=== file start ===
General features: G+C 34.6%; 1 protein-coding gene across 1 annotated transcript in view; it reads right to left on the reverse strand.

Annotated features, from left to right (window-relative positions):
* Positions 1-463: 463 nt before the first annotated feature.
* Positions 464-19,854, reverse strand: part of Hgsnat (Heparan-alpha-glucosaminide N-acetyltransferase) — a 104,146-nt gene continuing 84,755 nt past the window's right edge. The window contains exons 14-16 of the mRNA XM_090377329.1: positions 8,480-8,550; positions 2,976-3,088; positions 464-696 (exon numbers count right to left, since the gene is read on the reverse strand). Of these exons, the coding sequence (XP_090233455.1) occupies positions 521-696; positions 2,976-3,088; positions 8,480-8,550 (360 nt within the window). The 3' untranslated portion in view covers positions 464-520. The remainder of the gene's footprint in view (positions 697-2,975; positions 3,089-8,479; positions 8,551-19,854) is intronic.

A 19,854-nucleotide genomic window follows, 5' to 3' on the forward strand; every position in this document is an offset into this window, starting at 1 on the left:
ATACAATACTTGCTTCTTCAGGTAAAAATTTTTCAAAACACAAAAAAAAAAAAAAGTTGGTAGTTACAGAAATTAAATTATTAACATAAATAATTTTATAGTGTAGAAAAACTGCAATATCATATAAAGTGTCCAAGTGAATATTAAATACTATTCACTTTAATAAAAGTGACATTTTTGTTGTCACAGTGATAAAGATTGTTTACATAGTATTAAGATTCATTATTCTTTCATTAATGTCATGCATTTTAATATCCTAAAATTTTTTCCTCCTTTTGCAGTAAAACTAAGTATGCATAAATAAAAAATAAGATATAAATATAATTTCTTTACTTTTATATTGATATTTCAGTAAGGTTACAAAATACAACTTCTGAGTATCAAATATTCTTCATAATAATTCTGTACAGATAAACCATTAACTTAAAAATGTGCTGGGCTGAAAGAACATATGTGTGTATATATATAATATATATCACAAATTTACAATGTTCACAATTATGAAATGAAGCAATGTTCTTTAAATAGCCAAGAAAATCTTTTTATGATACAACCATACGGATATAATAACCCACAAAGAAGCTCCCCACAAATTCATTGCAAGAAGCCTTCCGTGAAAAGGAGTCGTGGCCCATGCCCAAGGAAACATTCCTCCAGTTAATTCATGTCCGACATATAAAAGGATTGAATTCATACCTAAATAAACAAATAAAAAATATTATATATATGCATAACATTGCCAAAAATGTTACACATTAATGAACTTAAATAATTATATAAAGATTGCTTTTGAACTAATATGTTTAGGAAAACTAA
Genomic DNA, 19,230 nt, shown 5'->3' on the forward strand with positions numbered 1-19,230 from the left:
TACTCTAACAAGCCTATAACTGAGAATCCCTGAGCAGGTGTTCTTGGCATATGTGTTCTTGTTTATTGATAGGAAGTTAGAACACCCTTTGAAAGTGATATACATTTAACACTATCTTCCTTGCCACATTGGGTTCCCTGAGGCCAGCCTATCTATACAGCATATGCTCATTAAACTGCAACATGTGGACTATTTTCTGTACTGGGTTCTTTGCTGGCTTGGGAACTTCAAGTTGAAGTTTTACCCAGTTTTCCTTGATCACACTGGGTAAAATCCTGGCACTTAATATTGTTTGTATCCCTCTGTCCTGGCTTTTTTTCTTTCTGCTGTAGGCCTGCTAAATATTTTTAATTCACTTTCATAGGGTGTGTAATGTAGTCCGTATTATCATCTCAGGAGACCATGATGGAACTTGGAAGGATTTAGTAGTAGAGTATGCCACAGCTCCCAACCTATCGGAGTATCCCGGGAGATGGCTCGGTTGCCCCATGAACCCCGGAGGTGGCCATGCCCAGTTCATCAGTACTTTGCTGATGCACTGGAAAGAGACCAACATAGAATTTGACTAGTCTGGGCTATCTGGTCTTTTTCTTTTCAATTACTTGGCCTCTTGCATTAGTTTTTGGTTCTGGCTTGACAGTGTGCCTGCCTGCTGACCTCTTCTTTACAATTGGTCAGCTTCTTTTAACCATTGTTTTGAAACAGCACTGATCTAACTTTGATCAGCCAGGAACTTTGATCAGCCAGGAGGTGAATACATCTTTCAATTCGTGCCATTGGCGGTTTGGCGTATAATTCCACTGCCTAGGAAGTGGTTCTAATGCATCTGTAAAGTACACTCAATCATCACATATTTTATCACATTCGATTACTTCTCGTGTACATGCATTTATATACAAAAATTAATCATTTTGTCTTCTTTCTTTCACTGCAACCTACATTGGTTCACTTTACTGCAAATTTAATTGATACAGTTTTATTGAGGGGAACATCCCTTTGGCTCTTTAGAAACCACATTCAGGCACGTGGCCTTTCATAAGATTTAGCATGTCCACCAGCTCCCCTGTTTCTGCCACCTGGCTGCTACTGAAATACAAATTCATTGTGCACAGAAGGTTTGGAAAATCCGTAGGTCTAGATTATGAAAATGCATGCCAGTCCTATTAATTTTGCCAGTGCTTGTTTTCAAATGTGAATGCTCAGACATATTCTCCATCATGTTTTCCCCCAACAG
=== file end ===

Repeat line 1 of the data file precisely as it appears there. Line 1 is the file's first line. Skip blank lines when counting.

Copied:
General features: G+C 34.6%; 1 protein-coding gene across 1 annotated transcript in view; it reads right to left on the reverse strand.